Photos of a French university in the rain

I went to visit one of my possible fieldsites this summer, the University of Paris VIII Vincennes-St.-Denis, only to find it closed and locked for August vacations. I had expected it to be empty, but I didn’t realize they would lock all doors and shut all gates (aside from a maintenance guy or two wandering around). There was an odd contradiction between the leftist slogans and signs and the colorful student graffiti, and the security-laden architecture – security cameras, barbed wire and all.

One philosophy professor described this place as “une université de banlieue” — the banlieue, suburbs, with their connotations of the ghetto. I like translating it as the “outskirts”:

Le soir, en hiver, les étudiantes se regroupent pour aller prendre le bus ou le métro, à la fin des cours qui s’achèvent après la tombée de la nuit. Ce n’est pas qu’il règne dans les parages une insécurité galopante, mais il y a ces réflexes, ces habitudes. Les tranches horaires 19h-20h30 sont peu prisées. On sent monter, vers la fin de ces cours, une sorte de nervosité. Les étudiants ont hâte de rentrer chez eux, ceux de Sarcelles, ceux de Stains, de Gagny, Noisy et autres bouts de lignes en premier lieu, qui sont en nombre constant.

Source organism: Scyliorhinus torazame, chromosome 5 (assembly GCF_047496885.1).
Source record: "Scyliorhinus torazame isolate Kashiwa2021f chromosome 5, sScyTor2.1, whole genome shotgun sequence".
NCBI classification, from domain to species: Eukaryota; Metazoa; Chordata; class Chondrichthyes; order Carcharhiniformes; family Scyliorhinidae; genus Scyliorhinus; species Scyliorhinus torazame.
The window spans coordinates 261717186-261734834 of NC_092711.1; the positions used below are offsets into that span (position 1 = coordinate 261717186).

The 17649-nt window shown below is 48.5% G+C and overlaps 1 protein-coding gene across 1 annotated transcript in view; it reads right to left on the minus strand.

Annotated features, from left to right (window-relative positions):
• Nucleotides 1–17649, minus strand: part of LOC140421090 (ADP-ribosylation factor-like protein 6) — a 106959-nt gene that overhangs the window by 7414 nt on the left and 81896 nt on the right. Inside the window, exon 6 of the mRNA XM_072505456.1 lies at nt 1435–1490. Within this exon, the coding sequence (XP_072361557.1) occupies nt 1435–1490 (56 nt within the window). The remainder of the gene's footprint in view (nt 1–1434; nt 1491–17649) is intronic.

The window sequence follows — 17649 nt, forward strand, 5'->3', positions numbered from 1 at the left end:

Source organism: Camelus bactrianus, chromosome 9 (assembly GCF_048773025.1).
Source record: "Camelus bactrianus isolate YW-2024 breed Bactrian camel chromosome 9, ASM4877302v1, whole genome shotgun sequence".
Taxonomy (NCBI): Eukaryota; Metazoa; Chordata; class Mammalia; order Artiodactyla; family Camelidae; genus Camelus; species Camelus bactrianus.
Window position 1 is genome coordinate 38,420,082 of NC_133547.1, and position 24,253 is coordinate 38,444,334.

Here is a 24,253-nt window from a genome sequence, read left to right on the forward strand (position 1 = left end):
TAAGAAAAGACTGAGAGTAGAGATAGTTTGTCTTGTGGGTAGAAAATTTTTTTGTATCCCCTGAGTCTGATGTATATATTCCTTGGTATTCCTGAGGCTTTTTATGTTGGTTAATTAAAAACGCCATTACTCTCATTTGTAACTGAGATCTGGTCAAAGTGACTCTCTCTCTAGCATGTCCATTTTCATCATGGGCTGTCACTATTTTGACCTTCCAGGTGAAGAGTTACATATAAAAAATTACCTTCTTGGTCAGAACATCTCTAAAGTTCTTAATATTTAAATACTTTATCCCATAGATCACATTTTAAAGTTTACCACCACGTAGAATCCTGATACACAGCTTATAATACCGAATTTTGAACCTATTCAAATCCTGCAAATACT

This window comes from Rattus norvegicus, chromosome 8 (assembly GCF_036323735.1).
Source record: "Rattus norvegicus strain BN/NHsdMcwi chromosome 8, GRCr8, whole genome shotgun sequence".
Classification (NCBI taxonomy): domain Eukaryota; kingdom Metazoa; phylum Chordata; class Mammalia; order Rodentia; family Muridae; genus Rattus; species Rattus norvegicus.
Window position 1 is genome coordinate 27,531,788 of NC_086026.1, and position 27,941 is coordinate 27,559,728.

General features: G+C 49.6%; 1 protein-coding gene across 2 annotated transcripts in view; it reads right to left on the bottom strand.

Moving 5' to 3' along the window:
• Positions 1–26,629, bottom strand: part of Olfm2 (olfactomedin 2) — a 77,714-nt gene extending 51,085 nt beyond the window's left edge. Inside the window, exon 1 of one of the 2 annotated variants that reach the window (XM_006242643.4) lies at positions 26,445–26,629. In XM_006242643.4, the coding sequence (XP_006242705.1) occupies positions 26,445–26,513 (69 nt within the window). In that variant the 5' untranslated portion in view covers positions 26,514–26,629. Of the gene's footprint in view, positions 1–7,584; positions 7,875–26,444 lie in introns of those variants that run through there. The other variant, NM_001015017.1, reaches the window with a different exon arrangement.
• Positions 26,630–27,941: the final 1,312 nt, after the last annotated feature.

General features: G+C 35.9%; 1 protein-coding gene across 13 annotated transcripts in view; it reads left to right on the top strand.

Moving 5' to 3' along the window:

Paris VIII est une université de banlieue.

(In the evening, in winter, the students group themselves together to go take the bus or the metro, at the end of the classes that finish after nightfall. It’s not that rampant insecurity reigns in these parts, but there are those reflexes, those habits. The time slots from 7 to 8:30 are little taken. One feels emerging, towards the end of these courses, a sort of nervousness. The students are in a rush to get home, especially those from Sarcelles, from Stains, from Gagny, Noisy, and other places at the ends of the lines, who are a constant presence.

Paris VIII is a university of the outskirts.

A university of the outskirts. I was tickled to see a slogan there that read: “A bas la société spectaculaire marchande” (see last picture in series). In other words, “down with commodity-spectacle society.” I can’t imagine seeing such a situationist slogan on an American university wall.

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